and#8220;I suspect a lot of emotions will come up,and#8221; Whyman said.
Bringing students who served in the military to the Fireside Chat panel is one way to make war real to a student population which doesn't know much about it. Overall perceptions of war changed after the draft was replaced with an all-volunteer army and military policymakers shut down public images of war dead and body counts, he said.
and#8220;The damage this does to our culture, for me, is that we've sanitized war so enormously that there's not much reality to it,and#8221; Whyman said. and#8220;If you run the clock back to 1968, this country was exploding with aggressive activism. Every college campus in America was alive with foment about the war.and#8221;
Hanging out in the sun Monday on Sierra Nevada College's campus, two sophomore men agreed.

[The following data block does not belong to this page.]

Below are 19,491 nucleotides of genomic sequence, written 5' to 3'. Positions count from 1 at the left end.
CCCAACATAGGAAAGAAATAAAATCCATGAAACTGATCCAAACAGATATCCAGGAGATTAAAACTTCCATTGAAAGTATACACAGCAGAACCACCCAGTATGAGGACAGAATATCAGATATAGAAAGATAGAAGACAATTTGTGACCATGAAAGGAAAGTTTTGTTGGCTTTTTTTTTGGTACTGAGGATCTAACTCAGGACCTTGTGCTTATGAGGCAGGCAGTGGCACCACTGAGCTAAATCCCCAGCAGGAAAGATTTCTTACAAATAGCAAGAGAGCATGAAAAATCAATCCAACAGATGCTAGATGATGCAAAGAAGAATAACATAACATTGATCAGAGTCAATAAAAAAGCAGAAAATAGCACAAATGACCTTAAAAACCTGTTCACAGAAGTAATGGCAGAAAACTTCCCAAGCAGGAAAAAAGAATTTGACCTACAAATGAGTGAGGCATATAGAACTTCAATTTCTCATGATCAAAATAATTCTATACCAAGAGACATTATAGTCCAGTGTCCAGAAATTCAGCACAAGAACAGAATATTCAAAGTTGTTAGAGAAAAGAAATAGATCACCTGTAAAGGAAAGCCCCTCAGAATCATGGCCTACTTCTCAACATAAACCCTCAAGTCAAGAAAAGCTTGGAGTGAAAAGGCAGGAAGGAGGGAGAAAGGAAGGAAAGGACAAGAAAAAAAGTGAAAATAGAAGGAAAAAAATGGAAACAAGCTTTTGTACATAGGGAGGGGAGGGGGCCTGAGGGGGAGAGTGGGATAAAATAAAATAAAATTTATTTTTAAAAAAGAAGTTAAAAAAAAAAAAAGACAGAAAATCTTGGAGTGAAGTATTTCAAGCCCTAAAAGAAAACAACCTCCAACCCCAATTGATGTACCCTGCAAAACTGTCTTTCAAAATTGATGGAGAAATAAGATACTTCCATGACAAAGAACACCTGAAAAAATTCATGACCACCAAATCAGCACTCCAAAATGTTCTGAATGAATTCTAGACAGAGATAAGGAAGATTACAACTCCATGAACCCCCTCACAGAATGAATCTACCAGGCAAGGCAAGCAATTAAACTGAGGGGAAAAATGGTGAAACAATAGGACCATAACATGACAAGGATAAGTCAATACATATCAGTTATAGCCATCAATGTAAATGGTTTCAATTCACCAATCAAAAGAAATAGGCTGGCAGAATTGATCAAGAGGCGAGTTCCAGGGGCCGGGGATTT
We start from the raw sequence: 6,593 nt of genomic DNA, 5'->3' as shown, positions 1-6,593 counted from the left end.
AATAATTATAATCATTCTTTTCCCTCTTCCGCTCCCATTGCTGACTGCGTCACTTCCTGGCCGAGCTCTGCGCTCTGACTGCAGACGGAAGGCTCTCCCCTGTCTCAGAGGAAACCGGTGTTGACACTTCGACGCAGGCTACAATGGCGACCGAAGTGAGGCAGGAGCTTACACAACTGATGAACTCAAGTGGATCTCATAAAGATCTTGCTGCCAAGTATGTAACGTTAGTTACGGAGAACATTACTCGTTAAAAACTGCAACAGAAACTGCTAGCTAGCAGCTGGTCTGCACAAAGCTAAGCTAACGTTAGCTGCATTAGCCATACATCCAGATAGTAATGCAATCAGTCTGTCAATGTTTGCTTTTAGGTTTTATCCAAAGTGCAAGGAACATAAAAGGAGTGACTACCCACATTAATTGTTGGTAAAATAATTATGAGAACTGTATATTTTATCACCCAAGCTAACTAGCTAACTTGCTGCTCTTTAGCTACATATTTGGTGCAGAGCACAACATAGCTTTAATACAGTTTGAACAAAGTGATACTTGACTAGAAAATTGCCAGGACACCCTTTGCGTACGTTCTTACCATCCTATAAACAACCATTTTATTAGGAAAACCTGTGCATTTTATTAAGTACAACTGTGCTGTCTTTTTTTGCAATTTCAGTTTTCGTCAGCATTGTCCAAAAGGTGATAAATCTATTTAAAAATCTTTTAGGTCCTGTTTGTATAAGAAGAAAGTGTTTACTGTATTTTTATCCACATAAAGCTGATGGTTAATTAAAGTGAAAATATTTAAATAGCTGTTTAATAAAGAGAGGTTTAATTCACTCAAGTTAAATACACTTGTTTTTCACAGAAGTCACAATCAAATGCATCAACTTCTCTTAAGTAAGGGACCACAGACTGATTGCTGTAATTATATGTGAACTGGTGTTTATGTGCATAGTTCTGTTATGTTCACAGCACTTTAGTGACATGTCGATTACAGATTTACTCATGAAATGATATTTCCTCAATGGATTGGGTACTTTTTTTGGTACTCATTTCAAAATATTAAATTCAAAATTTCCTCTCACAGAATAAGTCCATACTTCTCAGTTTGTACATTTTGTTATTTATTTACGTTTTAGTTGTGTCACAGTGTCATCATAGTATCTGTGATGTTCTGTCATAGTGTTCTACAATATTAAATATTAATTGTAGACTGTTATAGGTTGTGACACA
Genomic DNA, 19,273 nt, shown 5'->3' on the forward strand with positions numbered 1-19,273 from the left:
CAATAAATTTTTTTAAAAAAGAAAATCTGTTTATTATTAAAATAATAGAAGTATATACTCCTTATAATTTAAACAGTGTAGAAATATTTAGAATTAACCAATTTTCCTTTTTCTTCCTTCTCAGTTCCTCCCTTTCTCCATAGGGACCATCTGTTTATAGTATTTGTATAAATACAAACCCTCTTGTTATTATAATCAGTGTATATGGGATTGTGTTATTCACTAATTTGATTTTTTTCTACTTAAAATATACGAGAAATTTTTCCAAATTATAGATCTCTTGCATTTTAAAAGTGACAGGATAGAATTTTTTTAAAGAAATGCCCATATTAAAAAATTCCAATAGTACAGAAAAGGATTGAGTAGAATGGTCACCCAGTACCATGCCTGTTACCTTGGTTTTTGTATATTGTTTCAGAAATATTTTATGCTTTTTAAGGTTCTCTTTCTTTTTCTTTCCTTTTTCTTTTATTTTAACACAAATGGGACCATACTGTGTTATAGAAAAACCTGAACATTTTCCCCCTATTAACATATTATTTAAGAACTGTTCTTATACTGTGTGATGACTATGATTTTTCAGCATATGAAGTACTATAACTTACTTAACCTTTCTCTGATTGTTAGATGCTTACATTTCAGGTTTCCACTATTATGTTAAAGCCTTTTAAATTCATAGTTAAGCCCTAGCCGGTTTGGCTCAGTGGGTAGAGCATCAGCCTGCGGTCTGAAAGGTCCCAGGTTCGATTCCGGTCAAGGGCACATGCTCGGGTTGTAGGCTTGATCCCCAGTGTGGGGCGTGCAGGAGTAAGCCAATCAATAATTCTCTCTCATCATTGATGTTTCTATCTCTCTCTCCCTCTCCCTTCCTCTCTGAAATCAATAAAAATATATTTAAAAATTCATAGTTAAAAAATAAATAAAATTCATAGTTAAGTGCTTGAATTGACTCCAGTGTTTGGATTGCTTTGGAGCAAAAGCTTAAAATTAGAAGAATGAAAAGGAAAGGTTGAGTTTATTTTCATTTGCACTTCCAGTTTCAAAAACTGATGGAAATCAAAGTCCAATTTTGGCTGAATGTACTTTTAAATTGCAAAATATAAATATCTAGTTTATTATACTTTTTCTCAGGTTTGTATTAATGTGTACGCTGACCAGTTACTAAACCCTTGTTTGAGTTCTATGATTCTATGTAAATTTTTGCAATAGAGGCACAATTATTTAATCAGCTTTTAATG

and#8220;It's extremely sanitized,and#8221; said Danny Kern, a Digital Arts and Journalism major.
Video games glorify it, noted his friend, Alex Daoussis, a business major.
and#8220;My cousin did two tours in Iraq. All the stuff you see on TV is nothing like what it is,and#8221; Daoussis said.
Neither has registered to vote, and both agree they don't know much about war in general.
and#8220;I feel like the only way to have a true perspective of war is to be in a war,and#8221; Daoussis said.
O'Brien's visit to Incline Village will bring that perspective to students and the larger community audience.
and#8220;This is the beauty of what O'Brien brings to the table. A guy like O'Brien is a real hero because he makes people think,and#8221; Whyman said.